Since it’s a project that’s run more or less independently for each diocese, the quality of the project varies – some may be little more than an extra guilt trip – but I hear a lot of them are pretty good.

  5. March 16, 2009 at 1:29 pm

    Why is anyone who helps facilitate an abortion automatically excommunicated, when other murderers (I mean the ones who fit the legal definition of murder) are not?

  6. Lis
    March 16, 2009 at 2:14 pm

    ThickRedGlasses, SarahMC: Excommunication means that the person in question can’t receive Communion. Anyone in a state of mortal sin (like a murderer) cannot receive communion, and must confess and repent to a priest to be welcomed back into communion. Anyone in a state of excommunication must do the same thing to their bishop, or the Pope. Quite often this isn’t policed–you’re just expected to know that if you’re in a state of mortal sin, you can’t go up for Communion.

    Yes, there is a difference, and I think it’s wrong–but it’s not as big of a difference as some people think.

  7. sly c
    March 16, 2009 at 2:16 pm

    excommunication, like other church law functions, only applies to Catholics. So to Red Glasses, the idea is that any Catholic should already know this. So if they have or assist in an abortion, even if unknown to anyone else, they know that they should consider themselves excommunicated. It’s entirely possible to incur an automatic expulsion, yet still attend church. It just adds another no-no, taking communion in an unworthy state.

  8. Ismone
    March 16, 2009 at 2:21 pm


    I understood that people with PCOS and other hormonal issues could take the pill–that there was a dispensation. I also thought there was a mother’s life exception, but it has been years since I have seen my catechism.

  9. March 16, 2009 at 2:48 pm

    In honor of St. Patrick’s Day, I have to mention this.

    The early Irish church used to be pro-abortion. Not pro-choice, pro-abortion. If you read the sources from pre-1100 on St. Brigid and St. Patrick, you’ll find situations like how Patrick declared that if a nun were to get pregnant and abort, she’d have to do 2 years of penance, but if she kept the kid she’d do 7 years, or how St. Brigid would perform miraculous abortions on her nuns that got pregnant.

    None of the hardcore Irish Catholics I know believe me when I tell them this, but it’s there.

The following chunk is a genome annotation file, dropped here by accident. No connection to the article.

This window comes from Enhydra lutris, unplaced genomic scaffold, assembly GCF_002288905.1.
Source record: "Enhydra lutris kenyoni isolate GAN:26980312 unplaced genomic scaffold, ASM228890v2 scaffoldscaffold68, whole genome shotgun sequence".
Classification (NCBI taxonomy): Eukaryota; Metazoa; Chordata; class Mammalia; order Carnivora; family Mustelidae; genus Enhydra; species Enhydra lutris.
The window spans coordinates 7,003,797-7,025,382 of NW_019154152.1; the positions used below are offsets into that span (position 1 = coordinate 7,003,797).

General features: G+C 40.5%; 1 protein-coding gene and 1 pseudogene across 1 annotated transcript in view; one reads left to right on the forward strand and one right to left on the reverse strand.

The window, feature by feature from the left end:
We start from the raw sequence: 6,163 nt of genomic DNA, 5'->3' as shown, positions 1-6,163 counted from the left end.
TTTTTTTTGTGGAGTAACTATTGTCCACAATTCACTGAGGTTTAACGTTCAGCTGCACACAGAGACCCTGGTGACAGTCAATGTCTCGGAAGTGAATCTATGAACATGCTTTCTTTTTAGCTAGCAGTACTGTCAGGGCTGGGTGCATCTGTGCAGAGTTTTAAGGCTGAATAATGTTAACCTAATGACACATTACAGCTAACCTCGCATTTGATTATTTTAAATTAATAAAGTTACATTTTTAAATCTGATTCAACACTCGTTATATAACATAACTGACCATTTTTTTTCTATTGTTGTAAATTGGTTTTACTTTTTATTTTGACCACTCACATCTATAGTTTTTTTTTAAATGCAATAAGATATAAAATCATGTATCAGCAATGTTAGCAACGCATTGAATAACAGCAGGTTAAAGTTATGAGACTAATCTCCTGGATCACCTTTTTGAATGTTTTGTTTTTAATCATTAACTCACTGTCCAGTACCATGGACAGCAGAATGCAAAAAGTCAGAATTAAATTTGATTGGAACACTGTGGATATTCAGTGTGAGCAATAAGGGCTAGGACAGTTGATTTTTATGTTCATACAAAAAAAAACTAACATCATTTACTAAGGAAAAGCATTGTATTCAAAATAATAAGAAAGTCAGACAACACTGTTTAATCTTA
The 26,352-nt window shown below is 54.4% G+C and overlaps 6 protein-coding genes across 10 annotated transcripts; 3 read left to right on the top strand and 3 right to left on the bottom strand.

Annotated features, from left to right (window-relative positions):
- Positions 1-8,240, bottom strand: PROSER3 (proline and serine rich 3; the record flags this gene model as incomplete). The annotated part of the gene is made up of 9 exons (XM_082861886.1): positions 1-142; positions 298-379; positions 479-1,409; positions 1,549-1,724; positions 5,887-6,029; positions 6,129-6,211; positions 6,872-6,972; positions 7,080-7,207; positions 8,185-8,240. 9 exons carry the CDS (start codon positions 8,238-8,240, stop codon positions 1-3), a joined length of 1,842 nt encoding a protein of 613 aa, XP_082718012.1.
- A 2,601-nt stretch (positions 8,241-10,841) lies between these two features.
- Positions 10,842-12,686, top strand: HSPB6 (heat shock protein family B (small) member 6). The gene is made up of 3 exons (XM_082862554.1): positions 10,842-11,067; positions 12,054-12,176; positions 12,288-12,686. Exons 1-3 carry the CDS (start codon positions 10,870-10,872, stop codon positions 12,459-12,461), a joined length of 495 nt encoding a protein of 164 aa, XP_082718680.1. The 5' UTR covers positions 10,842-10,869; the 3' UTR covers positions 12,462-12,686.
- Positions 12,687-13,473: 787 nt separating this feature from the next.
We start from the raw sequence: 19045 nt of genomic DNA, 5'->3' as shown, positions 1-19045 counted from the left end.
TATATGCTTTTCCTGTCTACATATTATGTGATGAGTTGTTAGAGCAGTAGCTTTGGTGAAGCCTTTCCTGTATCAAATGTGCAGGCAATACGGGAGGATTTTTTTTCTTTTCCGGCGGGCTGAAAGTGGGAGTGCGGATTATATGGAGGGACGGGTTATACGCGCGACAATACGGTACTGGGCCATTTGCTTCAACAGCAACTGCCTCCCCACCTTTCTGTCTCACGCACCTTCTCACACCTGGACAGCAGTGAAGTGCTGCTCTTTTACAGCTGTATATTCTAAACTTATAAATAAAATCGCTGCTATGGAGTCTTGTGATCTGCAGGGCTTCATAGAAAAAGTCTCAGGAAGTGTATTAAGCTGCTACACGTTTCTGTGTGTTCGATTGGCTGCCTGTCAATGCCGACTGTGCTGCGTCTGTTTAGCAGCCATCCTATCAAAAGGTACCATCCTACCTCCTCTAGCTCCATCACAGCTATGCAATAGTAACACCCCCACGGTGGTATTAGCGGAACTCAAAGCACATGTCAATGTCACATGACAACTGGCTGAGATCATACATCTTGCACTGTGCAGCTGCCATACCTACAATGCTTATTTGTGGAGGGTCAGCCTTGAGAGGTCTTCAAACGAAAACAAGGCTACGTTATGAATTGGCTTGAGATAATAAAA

10. March 16, 2009 at 3:43 pm

    The church is getting enough flack for this right now, so they’re going to wait quietly and then discipline Fisichella once people aren’t paying attention to the case anymore.

  11. ACG
    March 16, 2009 at 4:16 pm

    I think (as a matter of fact, I’m pretty sure) this has been discussed in previous posts, but for someone significantly involved in the Catholic Church, excommunication is a bigger deal than it might seem. It’s not just refusal of communion; it’s refusal of all the sacraments, including matrimony, anointing of the sick, last rites, and even reconciliation (which can’t be administered until the person has been absolved and allowed back into the church). The person would be forbidden from participating in Mass and could, in some cases, even be forcibly removed from the church.

    It all sounds kind of pointless to some, but for someone who is deeply connected to his or her Catholic faith (which I’m guessing this woman probably is), it’s a huge deal. It’s basically being shunned from the church community (which, in some places, is pretty much the entire community) and being condemned to Hell unless the bishop decides you’re sorry enough and lets you back in.

    So, yeah, an excommunication for abortion is considerably more serious than punishment for murder in the eyes of the church. Shows you where their priorities are.

  12. estraven
    March 16, 2009 at 6:00 pm

    @Ismone: I stopped being catholic about 5 years ago, so you might be right. I know that having a spouse with AIDS is not enough justification enough to use a condom, and that you are not allowed to have tubal ligation if you have a permanent medical condition that would make pregnancy lifethreatening.
    I’m also sure you’re allowed to take the pill for medical reasons if you don’t have sex :-).

    @ACG: you’re so right. In particular, to be readmitted to church this woman would have to declare that she’s sorry. Sorry she saved her daughter’s life. I’m not sure I would be able to do that in her place (I have a 9-yr old daughter and this whole story has made my blood boil).

  13. Ismone
    March 16, 2009 at 7:10 pm


    The HIV thing is just sick. I told my dad, the non-Catholic, and he said whaa? It is one of those “got logic” moments. Really. Just like–you can remove the fallopian tube with the conceptus, but you can’t remove the conceptus from the tube. Way to condemn women with ectopics to only a 60% change of ever getting pregnant again. That is a sort of penny-wise, pound-foolish pro-life ethic.

  14. March 20, 2009 at 7:33 pm

    “you are not allowed to have tubal ligation if you have a permanent medical condition that would make pregnancy lifethreatening.”

    Depends on the bishop you ask.